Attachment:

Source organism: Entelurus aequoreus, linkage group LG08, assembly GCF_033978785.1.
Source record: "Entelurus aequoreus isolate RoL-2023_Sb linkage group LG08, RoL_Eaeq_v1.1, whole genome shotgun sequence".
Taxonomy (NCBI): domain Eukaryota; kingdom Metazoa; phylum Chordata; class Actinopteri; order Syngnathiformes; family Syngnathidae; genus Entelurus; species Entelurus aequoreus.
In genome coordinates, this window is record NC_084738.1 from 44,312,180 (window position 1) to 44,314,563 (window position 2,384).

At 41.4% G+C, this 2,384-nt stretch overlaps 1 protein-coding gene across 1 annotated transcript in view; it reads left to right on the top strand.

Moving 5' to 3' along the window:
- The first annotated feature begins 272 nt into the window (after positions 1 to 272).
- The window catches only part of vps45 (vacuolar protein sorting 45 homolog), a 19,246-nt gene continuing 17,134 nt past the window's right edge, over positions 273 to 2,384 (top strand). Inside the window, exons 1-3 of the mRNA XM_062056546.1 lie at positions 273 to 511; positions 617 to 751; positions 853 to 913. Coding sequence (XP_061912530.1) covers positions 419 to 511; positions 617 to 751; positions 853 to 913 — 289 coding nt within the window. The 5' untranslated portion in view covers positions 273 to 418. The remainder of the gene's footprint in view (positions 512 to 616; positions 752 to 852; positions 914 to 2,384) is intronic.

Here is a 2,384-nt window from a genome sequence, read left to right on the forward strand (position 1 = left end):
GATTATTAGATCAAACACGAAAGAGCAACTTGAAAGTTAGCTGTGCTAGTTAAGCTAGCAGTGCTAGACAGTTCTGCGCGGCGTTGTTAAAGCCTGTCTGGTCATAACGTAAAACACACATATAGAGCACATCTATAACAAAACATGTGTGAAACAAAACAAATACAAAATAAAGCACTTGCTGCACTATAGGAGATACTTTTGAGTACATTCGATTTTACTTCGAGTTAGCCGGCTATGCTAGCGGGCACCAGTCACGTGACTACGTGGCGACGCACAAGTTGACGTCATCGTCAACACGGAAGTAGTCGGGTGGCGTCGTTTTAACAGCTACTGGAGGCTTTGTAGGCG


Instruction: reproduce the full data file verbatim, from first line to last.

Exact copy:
Source organism: Entelurus aequoreus, linkage group LG08, assembly GCF_033978785.1.
Source record: "Entelurus aequoreus isolate RoL-2023_Sb linkage group LG08, RoL_Eaeq_v1.1, whole genome shotgun sequence".
Taxonomy (NCBI): domain Eukaryota; kingdom Metazoa; phylum Chordata; class Actinopteri; order Syngnathiformes; family Syngnathidae; genus Entelurus; species Entelurus aequoreus.
In genome coordinates, this window is record NC_084738.1 from 44,312,180 (window position 1) to 44,314,563 (window position 2,384).

At 41.4% G+C, this 2,384-nt stretch overlaps 1 protein-coding gene across 1 annotated transcript in view; it reads left to right on the top strand.

Moving 5' to 3' along the window:
- The first annotated feature begins 272 nt into the window (after positions 1 to 272).
- The window catches only part of vps45 (vacuolar protein sorting 45 homolog), a 19,246-nt gene continuing 17,134 nt past the window's right edge, over positions 273 to 2,384 (top strand). Inside the window, exons 1-3 of the mRNA XM_062056546.1 lie at positions 273 to 511; positions 617 to 751; positions 853 to 913. Coding sequence (XP_061912530.1) covers positions 419 to 511; positions 617 to 751; positions 853 to 913 — 289 coding nt within the window. The 5' untranslated portion in view covers positions 273 to 418. The remainder of the gene's footprint in view (positions 512 to 616; positions 752 to 852; positions 914 to 2,384) is intronic.

Here is a 2,384-nt window from a genome sequence, read left to right on the forward strand (position 1 = left end):
GATTATTAGATCAAACACGAAAGAGCAACTTGAAAGTTAGCTGTGCTAGTTAAGCTAGCAGTGCTAGACAGTTCTGCGCGGCGTTGTTAAAGCCTGTCTGGTCATAACGTAAAACACACATATAGAGCACATCTATAACAAAACATGTGTGAAACAAAACAAATACAAAATAAAGCACTTGCTGCACTATAGGAGATACTTTTGAGTACATTCGATTTTACTTCGAGTTAGCCGGCTATGCTAGCGGGCACCAGTCACGTGACTACGTGGCGACGCACAAGTTGACGTCATCGTCAACACGGAAGTAGTCGGGTGGCGTCGTTTTAACAGCTACTGGAGGCTTTGTAGGCG